China currently has at least four Jin-class submarines. Fifty-one years after the country carried out its first nuclear test, patrols by the new submarines will give Xi greater agility to respond to a nuclear attack, according to analysts.
“Of all the PLA strategic deterrence capabilities, the sea-based link is the most closely guarded secret because it is meant to be the most secure of the deterrents for China,” said Koh, who studies China’s naval modernization.
Sending the submarines on patrol is a significant step because JL-2 missiles have a range of about 4,600 miles (7,403 kilometers). The U.S.-China Economic and Security Review Commission has said the missiles could reach Alaska if launched from waters near Japan, and all 50 U.S. states if launched from waters east of Hawaii.
“The chances of getting a submarine east of Hawaii at a time when tensions are high, would be relatively low,” said Felix Chang, a senior fellow at the Foreign Policy Research Institute in Philadelphia. “But it’s not a possibility you can completely discount.”
Xi earlier this month announced plans to cut 300,000 troops and vowed never to seek “hegemony or expansion.” While the move represents, the largest cut to the People’s Liberation Army in almost two decades, it may only accelerate the arms buildup in the Asia-Pacific region.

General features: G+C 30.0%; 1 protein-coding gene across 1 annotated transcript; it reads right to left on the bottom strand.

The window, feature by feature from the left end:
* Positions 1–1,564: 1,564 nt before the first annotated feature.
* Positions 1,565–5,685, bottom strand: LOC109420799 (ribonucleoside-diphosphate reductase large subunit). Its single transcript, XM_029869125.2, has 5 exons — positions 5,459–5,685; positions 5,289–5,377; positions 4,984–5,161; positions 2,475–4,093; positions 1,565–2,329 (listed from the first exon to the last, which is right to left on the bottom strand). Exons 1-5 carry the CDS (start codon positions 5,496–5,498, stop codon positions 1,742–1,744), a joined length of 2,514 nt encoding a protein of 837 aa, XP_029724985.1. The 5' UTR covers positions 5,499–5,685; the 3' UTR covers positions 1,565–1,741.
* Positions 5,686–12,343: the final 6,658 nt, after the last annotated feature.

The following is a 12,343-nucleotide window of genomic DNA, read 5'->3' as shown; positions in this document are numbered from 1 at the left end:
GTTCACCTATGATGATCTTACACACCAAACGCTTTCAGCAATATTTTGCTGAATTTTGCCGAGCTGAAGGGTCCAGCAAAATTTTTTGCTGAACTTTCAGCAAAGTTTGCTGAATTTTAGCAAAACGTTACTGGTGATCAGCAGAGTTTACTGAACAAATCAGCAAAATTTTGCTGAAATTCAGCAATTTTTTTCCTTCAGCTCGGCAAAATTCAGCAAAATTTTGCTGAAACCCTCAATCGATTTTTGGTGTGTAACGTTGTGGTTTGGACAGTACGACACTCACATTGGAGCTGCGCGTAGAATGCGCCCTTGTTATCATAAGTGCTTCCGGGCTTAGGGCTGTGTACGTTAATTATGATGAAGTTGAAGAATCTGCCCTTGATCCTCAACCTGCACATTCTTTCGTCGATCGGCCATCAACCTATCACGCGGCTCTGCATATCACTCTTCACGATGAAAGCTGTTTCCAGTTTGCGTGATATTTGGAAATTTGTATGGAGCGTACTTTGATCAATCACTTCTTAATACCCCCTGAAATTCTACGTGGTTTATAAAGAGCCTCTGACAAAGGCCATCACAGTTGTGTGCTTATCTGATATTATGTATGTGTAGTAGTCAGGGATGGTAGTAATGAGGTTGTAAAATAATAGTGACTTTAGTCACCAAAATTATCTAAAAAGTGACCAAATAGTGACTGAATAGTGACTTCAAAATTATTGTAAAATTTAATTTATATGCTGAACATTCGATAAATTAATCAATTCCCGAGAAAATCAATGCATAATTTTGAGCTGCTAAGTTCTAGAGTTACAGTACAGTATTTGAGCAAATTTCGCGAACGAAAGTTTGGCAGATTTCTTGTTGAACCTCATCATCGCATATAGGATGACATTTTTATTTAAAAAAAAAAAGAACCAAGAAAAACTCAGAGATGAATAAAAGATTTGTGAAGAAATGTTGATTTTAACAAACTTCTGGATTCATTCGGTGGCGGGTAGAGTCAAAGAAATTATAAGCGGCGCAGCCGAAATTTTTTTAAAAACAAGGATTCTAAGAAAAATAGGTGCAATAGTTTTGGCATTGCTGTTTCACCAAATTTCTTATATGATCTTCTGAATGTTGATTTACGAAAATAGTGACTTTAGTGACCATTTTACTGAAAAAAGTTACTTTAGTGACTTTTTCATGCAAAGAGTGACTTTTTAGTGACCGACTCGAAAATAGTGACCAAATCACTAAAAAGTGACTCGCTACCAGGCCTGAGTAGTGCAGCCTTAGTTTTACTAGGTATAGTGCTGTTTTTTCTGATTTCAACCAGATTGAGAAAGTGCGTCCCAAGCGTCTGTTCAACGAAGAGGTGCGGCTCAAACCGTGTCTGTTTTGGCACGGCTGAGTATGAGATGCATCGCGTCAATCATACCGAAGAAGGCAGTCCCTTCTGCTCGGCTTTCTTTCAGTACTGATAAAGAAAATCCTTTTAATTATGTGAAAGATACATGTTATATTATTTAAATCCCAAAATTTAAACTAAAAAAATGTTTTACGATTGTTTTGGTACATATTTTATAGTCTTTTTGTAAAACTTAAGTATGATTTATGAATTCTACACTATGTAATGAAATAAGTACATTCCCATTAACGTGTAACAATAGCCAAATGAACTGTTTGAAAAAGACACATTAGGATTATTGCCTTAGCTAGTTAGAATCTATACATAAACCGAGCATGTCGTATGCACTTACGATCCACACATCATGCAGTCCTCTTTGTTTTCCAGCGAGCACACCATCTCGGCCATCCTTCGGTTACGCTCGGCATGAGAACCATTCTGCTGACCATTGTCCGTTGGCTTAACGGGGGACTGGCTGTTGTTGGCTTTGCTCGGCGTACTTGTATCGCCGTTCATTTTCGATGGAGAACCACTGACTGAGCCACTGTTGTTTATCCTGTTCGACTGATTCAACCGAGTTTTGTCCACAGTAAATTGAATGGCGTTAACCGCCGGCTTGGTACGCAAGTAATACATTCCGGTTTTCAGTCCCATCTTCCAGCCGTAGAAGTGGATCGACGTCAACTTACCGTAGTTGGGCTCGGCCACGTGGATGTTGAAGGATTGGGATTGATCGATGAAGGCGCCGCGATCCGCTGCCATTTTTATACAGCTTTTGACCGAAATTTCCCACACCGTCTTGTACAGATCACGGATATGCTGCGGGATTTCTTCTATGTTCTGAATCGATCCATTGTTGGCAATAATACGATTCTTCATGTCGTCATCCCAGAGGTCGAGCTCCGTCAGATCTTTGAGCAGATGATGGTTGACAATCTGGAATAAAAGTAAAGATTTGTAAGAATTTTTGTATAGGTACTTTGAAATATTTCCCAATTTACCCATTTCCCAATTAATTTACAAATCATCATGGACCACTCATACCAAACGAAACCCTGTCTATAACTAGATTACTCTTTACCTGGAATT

The move will speed the PLA’s transition from a large, land-based army built over decades of invasions, civil war and border conflicts, to a modern, mechanized force able to defend China’s territorial integrity and growing interests abroad.
“The more modern their weapons, the fewer personnel needed,” said June Teufel Dreyer, a University of Miami political science professor, who served as a commissioner on the United States-China Economic and Security Review Commission. “Less money spent on personnel means more money for airplanes, submarines, frigates, missiles.”
The JL-2 “has nearly three times the range” of China’s current sea-launched ballistic missile, “which was only able to range targets in the immediate vicinity of China,” the U.S. Office of Naval Intelligence said in an April report on China’s Navy. The JL-2 “underwent successful testing in 2012 and is likely ready to enter the force,” it said. “Once deployed it will provide China with a capability to strike targets” in the continental U.S., it said.
Koh said reports indicate the PLA may still be conducting JL-2 tests. “If the missiles aren’t operational yet, there is no reason to send them out on patrol,” he said.
There is also speculation that China is developing a new 096 Tang class nuclear-powered submarine that may be able to carry as many as 24 ballistic missiles, twice as many as the Jin-class 094 submarines, Koh said.
“So the most likely scenario is that the JL-2 is likely to be in the final stages of testing, and has been deemed successful, otherwise they wouldn’t be going ahead with the development of the 096,” said Koh.